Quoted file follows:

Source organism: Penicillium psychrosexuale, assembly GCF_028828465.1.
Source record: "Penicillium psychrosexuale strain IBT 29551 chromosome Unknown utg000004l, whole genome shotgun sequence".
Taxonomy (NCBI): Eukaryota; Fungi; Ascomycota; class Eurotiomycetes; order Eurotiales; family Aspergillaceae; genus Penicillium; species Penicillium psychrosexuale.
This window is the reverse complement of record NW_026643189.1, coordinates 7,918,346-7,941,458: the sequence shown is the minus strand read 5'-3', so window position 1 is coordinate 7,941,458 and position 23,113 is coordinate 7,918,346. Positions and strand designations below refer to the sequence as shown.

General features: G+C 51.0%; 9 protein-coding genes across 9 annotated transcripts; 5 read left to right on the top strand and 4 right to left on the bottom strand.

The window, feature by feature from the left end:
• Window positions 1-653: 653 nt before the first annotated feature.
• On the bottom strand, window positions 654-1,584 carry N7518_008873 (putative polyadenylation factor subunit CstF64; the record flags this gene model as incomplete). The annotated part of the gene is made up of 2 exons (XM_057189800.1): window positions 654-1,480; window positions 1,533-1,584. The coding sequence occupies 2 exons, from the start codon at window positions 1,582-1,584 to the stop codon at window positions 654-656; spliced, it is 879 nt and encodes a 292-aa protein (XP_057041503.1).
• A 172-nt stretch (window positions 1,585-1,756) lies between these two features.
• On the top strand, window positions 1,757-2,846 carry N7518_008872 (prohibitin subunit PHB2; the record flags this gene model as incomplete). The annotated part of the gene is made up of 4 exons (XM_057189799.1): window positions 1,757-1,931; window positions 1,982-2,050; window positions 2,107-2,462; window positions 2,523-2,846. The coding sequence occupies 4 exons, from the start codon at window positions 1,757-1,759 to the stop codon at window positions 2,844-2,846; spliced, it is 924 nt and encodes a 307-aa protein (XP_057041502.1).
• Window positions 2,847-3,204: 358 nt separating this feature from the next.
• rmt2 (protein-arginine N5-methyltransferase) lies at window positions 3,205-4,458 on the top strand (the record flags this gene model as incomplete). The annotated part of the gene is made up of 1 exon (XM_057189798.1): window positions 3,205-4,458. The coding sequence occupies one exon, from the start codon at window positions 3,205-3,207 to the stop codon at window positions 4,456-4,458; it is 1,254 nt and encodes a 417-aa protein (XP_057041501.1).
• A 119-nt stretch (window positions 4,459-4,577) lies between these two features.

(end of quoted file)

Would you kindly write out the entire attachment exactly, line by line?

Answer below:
Source organism: Penicillium psychrosexuale, assembly GCF_028828465.1.
Source record: "Penicillium psychrosexuale strain IBT 29551 chromosome Unknown utg000004l, whole genome shotgun sequence".
Taxonomy (NCBI): Eukaryota; Fungi; Ascomycota; class Eurotiomycetes; order Eurotiales; family Aspergillaceae; genus Penicillium; species Penicillium psychrosexuale.
This window is the reverse complement of record NW_026643189.1, coordinates 7,918,346-7,941,458: the sequence shown is the minus strand read 5'-3', so window position 1 is coordinate 7,941,458 and position 23,113 is coordinate 7,918,346. Positions and strand designations below refer to the sequence as shown.

General features: G+C 51.0%; 9 protein-coding genes across 9 annotated transcripts; 5 read left to right on the top strand and 4 right to left on the bottom strand.

The window, feature by feature from the left end:
• Window positions 1-653: 653 nt before the first annotated feature.
• On the bottom strand, window positions 654-1,584 carry N7518_008873 (putative polyadenylation factor subunit CstF64; the record flags this gene model as incomplete). The annotated part of the gene is made up of 2 exons (XM_057189800.1): window positions 654-1,480; window positions 1,533-1,584. The coding sequence occupies 2 exons, from the start codon at window positions 1,582-1,584 to the stop codon at window positions 654-656; spliced, it is 879 nt and encodes a 292-aa protein (XP_057041503.1).
• A 172-nt stretch (window positions 1,585-1,756) lies between these two features.
• On the top strand, window positions 1,757-2,846 carry N7518_008872 (prohibitin subunit PHB2; the record flags this gene model as incomplete). The annotated part of the gene is made up of 4 exons (XM_057189799.1): window positions 1,757-1,931; window positions 1,982-2,050; window positions 2,107-2,462; window positions 2,523-2,846. The coding sequence occupies 4 exons, from the start codon at window positions 1,757-1,759 to the stop codon at window positions 2,844-2,846; spliced, it is 924 nt and encodes a 307-aa protein (XP_057041502.1).
• Window positions 2,847-3,204: 358 nt separating this feature from the next.
• rmt2 (protein-arginine N5-methyltransferase) lies at window positions 3,205-4,458 on the top strand (the record flags this gene model as incomplete). The annotated part of the gene is made up of 1 exon (XM_057189798.1): window positions 3,205-4,458. The coding sequence occupies one exon, from the start codon at window positions 3,205-3,207 to the stop codon at window positions 4,456-4,458; it is 1,254 nt and encodes a 417-aa protein (XP_057041501.1).
• A 119-nt stretch (window positions 4,459-4,577) lies between these two features.